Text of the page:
What kinds of programming pitfalls modern languages are able to find?

I often see claims that modern functional strictly-typed languages are 'safer' than others. These statement mostly linked with type systems and their ability to explicitly express the following pitfalls:

• Alternatives in function result. Maybe and Either datatypes vs. exceptions and null-pointers in C++-like languages.
• Access to mutable state (possibly inconsistent behavior over time). State datatype in Haskell vs. variables in C++-like languages.
• Performing IO. IO datatype in Haskell vs. just doing things in C++-like languages.

Haskell allows to express constraints required for safe handling of these situations. And compiler is able to warn programmer when he doesn't follow them.

Although pitfalls above are definitely the most common ones I can think of much more, for example:

• Unexpected resource consumption. Memory, CPU, disk, bandwidth.
• Inconsistent access to shared resources. Like read and write interference, broken lock ordering.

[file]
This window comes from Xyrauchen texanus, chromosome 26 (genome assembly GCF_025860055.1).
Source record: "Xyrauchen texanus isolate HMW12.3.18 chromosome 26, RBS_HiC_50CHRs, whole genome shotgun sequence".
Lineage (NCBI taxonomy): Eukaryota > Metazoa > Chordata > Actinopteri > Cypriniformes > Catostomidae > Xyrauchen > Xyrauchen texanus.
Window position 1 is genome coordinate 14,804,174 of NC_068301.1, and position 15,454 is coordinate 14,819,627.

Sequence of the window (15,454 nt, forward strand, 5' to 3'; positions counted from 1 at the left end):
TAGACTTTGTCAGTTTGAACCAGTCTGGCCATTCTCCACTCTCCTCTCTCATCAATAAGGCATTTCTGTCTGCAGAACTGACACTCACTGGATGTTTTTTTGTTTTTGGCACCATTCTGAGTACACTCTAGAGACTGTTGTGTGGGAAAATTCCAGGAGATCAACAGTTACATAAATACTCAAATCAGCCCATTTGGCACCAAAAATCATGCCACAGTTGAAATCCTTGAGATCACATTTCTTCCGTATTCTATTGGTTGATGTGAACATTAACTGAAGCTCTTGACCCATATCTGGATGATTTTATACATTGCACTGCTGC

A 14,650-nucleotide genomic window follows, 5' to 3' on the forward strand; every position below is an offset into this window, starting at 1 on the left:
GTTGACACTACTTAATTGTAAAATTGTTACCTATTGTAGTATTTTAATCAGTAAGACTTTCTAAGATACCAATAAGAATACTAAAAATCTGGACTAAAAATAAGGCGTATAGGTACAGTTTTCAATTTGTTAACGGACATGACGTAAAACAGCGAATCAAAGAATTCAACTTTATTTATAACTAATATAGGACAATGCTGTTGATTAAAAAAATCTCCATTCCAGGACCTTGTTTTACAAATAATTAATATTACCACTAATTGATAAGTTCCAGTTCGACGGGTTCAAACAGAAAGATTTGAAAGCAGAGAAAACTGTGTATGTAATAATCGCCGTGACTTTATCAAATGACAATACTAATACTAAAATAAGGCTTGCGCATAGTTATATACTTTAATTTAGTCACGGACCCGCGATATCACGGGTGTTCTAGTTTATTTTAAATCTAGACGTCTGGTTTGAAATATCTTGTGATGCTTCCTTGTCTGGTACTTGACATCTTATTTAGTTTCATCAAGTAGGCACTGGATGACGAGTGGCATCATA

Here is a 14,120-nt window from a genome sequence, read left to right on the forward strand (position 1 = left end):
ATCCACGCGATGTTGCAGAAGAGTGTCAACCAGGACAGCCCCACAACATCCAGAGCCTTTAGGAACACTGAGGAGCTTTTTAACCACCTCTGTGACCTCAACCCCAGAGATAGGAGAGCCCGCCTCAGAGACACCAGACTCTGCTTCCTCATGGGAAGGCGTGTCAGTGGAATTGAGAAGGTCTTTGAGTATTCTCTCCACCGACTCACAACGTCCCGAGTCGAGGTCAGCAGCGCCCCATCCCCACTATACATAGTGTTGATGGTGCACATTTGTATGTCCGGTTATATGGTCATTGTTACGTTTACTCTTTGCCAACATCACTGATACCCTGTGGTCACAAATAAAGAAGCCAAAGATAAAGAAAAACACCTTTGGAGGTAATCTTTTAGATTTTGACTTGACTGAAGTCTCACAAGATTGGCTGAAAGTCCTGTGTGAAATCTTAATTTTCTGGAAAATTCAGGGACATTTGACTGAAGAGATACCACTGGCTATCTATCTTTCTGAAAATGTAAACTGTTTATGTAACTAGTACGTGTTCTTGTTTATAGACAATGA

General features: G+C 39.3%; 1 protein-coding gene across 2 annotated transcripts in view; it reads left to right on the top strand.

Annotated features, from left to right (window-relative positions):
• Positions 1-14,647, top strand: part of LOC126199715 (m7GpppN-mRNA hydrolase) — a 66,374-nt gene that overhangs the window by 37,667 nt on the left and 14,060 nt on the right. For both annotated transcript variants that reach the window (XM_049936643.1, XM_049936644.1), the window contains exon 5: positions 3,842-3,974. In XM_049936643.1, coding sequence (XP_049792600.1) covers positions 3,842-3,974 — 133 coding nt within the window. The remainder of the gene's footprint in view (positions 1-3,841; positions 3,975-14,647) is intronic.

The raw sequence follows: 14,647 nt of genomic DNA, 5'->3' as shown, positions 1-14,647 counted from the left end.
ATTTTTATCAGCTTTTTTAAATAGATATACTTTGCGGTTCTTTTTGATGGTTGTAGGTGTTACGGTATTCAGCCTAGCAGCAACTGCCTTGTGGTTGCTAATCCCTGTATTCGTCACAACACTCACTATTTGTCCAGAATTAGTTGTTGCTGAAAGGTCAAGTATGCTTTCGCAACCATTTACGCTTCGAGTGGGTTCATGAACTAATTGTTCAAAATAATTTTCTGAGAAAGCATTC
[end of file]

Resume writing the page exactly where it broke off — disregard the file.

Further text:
• System-level failure. Like crashing process or pulled plugs.
• Unexpected execution time for IO, timing violation.

Is there languages, libraries or at least models which allow to express constraints from the second set and yield a warning when they are not met?

• Jun 18, 2013 at 17:54
• I do not even understand the question. Are talking about detection of potential or actual problems ? Is it to be done at compile time or at run time ?... Jun 19, 2013 at 13:31
• I do not understand the question either. A Java-style "PrinterOutOfPaperException" could be construed as "requiring the programmer to handle a system failure." Jun 19, 2013 at 20:43
• @babou I'm talking about compile time. Not sure how do you distinguish potential problems from actual. If something bad could happen it will eventually happen :) Jun 20, 2013 at 12:03
• @JamesKoppel No, they only allow to ensure that we have some code block to execute in case of particular exception thrown. What I meant in the second case is ability to say if procedure 'a' maintains the system in recoverable state and procedure 'b' uses it in some "right" way than system is recoverable during entire 'b' execution. Jun 20, 2013 at 12:04

As something on the more extreme end, there is $\lambda_{\text{zap}}$, a typed lambda calculus designed to handle transient hardware faults e.g. cosmic rays. It is described in Static Typing for a Faulty Lambda Calculus by Walker et al.